FIG. 1 shows a telephone answering device (TAD) capable of operation on two telephone lines in accordance with the principles of the present invention.
FIG. 2 is a flow chart showing the process by which the TAD of FIG. 1 automatically allows a third party caller to leave a voice message at a busy TAD.
FIG. 3 is a flow chart showing another embodiment of the present invention wherein a busy TAD device automatically answers previously indicated callers on a second telephone line based on call related information.
FIG. 4 shows a second embodiment of a TAD device including automatic third party callback using a single telephone line, in accordance with the present invention.
FIG. 5 shows a conventional TAD device operating on a single telephone line.
The present invention provides a telephone answering device (TAD) and method for answering a third party telephone call using a second telephone line.
FIG. 1 shows a TAD capable of operation on two telephone lines to allow a third party caller to record a voice message in the TAD, in accordance with the principles of the present invention.
In the embodiment of FIG. 1, the TAD 100 includes two telephone line interfaces (TLIs) 148, 248 for interconnection with a central office 13 via two separate telephone lines 14 and 15. The first TLI 148 interconnects a first telephone line 14 with a voice recorder/playback module 201 when a switch S1 a is in a first position 1. A second switch S1 b operated substantially simultaneously with switch S1 a allows, in a first position 1, a call information detector/receiver 120 (e.g., for detecting and receiving Caller ID information). The call information detector/receiver 120 detects and receives call related information regarding a caller on the first telephone line 14.
When in respective second positions 2, switches S1 a and S1 b allow the TAD 100 to operate on the second telephone line 15 by interconnecting the second TLI 248 to the voice recorder/playback module 201 and call information detector/receiver 120, respectively.
Switches S1 a and S1 b are separate poles of a double pole, double throw (DPDT) switch. Switches S1 a, S1 b may alternatively be separate switches appropriately controlled. Moreover, switches S1 a, S1 b may be virtually any flow through switching device, e.g., mechanical switches, mechanical relays, electronic switches, or multiplexers.
Switch S1 a may be eliminated by providing two voice recorder/playback modules 201, one for each of the first and second TLIs 148, 248. Alternatively, switch S1 a may be eliminated by inputting the output of both the first and second TLIs 148, 248 into a single line interface of a voice recorder/playback module 201.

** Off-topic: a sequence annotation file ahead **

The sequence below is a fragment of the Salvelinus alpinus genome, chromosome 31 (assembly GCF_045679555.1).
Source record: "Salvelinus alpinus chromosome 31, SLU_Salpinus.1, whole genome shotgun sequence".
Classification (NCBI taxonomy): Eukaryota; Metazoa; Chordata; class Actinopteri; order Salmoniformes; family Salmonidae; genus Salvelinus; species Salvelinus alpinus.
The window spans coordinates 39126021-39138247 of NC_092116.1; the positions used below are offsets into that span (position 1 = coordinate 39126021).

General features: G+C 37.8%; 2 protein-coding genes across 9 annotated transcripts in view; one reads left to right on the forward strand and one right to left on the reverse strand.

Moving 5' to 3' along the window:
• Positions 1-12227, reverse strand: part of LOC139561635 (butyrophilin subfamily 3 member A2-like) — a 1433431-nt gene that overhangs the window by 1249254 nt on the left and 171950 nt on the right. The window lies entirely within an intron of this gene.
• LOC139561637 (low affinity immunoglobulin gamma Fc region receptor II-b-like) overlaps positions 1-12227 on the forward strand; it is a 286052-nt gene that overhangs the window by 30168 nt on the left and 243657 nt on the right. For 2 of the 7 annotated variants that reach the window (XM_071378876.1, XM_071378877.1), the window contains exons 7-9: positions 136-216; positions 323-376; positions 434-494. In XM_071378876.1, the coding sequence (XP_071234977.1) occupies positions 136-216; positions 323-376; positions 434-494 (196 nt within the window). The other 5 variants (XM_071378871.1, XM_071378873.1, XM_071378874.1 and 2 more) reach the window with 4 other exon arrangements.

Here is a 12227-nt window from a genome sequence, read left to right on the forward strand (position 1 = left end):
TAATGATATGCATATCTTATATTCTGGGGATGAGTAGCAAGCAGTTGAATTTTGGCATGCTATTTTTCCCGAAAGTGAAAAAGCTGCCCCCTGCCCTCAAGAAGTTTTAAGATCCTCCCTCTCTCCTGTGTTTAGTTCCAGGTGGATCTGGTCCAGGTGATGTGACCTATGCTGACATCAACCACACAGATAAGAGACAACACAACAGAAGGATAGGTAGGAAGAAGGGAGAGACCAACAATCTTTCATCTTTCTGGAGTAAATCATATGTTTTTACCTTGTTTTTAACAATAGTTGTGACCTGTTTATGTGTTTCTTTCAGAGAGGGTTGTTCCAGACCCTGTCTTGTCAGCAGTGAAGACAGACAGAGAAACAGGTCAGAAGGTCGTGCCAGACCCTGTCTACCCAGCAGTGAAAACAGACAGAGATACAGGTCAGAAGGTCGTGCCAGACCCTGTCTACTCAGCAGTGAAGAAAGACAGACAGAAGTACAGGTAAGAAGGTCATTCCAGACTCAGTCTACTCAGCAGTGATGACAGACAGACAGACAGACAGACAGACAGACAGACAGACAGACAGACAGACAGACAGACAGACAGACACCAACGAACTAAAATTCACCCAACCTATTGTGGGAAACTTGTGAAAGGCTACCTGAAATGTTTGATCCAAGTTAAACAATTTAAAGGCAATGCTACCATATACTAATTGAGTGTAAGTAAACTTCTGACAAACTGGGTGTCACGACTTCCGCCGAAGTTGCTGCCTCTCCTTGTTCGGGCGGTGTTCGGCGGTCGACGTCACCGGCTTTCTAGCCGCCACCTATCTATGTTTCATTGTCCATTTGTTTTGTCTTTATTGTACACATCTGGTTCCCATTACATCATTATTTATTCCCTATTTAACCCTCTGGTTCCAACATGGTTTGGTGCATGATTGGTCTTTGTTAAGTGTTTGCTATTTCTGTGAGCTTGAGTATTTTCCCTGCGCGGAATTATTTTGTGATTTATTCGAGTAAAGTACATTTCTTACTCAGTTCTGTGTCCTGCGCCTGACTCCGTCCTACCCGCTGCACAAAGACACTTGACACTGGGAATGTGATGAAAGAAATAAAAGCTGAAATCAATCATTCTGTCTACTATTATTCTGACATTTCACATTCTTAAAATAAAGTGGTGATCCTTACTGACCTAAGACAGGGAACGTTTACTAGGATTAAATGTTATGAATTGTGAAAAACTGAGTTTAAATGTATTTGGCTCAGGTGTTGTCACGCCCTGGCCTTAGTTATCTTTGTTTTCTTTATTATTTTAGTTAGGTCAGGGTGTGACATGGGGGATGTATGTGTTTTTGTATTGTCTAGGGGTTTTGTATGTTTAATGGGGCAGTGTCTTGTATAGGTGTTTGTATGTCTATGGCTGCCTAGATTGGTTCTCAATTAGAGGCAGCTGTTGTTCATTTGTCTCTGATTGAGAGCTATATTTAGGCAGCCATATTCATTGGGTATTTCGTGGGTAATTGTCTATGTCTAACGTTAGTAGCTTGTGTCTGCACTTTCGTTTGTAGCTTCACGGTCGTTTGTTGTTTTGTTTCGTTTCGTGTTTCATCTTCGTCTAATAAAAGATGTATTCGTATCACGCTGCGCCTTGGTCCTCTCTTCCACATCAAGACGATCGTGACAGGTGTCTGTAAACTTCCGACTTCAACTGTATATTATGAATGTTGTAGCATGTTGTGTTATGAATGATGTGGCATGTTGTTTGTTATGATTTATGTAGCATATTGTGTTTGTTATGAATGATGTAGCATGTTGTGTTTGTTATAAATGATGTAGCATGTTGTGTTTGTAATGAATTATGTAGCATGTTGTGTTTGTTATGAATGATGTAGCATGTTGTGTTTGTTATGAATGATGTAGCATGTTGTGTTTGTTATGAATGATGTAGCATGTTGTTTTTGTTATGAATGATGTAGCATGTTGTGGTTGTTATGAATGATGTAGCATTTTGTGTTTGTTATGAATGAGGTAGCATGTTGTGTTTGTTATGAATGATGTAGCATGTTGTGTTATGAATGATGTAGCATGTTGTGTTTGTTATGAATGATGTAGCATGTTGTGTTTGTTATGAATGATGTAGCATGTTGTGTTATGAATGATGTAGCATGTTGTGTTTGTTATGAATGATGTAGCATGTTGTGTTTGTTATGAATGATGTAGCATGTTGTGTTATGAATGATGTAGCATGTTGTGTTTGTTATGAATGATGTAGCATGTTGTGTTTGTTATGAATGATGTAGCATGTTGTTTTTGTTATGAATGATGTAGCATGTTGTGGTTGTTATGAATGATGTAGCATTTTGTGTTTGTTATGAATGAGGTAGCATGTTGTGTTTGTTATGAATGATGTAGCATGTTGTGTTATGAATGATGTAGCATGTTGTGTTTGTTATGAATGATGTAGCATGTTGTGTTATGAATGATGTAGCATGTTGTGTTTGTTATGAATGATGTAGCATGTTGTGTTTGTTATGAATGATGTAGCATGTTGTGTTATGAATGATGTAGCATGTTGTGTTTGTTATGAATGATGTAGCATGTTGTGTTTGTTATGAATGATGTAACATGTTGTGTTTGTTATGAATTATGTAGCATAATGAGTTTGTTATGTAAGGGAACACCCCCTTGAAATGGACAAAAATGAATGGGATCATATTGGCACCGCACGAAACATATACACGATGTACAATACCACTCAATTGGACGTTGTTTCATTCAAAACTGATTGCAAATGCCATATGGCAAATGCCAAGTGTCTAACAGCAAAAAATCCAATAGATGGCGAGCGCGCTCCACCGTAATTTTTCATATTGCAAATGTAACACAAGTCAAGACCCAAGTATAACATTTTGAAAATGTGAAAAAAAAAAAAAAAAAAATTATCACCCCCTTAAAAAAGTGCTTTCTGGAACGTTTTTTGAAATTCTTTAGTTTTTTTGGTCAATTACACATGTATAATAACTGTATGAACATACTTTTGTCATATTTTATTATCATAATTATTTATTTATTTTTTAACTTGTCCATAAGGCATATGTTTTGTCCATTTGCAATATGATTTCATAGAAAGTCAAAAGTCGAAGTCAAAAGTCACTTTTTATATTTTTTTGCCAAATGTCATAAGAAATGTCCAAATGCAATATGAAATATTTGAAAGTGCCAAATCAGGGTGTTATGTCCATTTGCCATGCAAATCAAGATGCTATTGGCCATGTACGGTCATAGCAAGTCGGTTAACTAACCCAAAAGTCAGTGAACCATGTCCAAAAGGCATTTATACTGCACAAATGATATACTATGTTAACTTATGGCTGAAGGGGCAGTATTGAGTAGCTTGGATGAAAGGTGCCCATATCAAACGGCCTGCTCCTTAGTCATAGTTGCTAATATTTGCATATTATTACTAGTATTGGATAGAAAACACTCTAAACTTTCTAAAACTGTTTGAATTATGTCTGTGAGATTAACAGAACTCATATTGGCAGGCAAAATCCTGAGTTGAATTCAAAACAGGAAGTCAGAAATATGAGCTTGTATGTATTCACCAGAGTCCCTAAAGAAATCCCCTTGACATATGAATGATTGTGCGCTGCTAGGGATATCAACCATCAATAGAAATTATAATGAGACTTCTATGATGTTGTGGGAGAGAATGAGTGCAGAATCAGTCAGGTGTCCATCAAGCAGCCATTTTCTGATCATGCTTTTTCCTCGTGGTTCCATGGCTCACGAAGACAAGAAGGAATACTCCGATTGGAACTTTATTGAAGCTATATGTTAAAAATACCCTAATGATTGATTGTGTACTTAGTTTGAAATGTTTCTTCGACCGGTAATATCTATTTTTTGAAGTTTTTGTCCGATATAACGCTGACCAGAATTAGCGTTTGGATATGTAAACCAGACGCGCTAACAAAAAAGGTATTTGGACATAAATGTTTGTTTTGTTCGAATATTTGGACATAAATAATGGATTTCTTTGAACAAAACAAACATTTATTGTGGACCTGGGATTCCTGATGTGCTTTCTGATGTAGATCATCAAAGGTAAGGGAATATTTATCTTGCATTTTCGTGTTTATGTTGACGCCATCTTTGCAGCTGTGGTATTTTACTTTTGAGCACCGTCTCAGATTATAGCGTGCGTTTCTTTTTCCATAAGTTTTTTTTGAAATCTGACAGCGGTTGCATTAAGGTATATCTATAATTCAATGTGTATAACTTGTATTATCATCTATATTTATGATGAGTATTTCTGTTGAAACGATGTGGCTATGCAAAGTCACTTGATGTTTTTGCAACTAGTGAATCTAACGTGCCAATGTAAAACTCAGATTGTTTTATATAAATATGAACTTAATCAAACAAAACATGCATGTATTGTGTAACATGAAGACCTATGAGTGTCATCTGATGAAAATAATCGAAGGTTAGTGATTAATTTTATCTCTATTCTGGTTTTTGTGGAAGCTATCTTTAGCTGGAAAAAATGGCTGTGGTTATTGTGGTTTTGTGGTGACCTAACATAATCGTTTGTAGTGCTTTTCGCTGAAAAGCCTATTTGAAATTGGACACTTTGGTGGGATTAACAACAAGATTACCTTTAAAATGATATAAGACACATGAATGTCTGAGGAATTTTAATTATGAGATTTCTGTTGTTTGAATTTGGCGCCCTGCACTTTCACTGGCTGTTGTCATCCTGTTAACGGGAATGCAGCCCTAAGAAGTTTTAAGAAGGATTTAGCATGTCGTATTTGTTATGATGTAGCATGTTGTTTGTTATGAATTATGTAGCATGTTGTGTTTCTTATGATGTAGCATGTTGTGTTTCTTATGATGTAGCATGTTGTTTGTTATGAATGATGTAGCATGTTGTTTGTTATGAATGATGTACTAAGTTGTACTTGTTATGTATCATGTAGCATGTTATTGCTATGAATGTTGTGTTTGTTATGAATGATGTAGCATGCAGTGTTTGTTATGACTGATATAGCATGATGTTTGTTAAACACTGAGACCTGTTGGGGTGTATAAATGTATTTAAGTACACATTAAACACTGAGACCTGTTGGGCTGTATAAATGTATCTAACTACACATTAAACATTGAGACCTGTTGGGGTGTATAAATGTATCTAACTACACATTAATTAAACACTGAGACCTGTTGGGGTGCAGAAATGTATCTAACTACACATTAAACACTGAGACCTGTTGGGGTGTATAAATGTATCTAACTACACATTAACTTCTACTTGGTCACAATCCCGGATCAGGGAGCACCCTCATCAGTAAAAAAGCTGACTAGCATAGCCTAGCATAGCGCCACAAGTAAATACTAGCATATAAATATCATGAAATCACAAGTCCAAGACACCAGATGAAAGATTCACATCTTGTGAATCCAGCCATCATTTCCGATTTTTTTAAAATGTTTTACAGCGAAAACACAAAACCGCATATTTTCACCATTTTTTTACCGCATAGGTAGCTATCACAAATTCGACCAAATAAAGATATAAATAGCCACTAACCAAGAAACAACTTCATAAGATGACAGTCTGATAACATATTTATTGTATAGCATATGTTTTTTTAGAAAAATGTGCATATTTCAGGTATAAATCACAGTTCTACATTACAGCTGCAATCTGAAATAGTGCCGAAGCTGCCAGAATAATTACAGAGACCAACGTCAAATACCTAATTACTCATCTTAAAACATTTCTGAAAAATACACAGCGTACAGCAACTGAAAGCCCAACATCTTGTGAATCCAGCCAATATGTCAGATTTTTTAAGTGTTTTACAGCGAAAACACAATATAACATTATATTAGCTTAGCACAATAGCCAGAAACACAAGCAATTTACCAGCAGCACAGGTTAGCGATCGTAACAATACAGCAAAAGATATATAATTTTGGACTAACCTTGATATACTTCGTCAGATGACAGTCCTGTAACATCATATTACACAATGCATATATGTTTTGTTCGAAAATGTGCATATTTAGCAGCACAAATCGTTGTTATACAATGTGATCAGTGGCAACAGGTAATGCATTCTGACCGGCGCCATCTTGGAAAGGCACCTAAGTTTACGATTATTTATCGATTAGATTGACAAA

Moreover, if call related information is not desired with respect to the second telephone line 15, switch S1 b may be eliminated by interconnecting the call information detector/receiver 120 directly with only the first TLI 148. Alternatively, a second call information detector/receiver may be implemented in TAD 100 and interconnected directly to the second TLI 248 to eliminate the need to switch the single call information detector/receiver 120 between the two separate TLIs 148, 248.
The inventive TAD 100 further includes a dual tone, multiple frequency (DTMF) generator 200 implemented within the controller 180. Alternatively, the DTMF generator 200 may be separate from the controller 180 but in communication with the controller 180. The DTMF generator 200 provides touch tone signals for use by the TAD 100 to dial out on either the first or second telephone line 14, 15.
This embodiment of the TAD 100 further includes an automatic third party callback module 407, which is preferably a software module included within the program code of the controller 180. Of course, the automatic third party callback module 407 may be implemented separate from the controller 180, but will preferably be in communication with the controller 180.
Switch S2 is optional and is used to signal the controller 180 to enable the automatic third party callback module. Certainly, switch S2 can be replaced with a function on keypad 26, and/or with a software flag which is set or reset based on user input to the controller 180.
This embodiment relates to a process whereby a third party caller to a busy first telephone line is permitted to leave a voice message on a TAD device. FIG. 2 is a flow chart showing the process by which the TAD of FIG. 1 automatically allows a third party caller to leave a voice message when the first telephone line 14 is busy. The process is described with respect to Type 2 customer premises equipment capable of receiving call related information in an off-hook condition, e.g., CIDCW.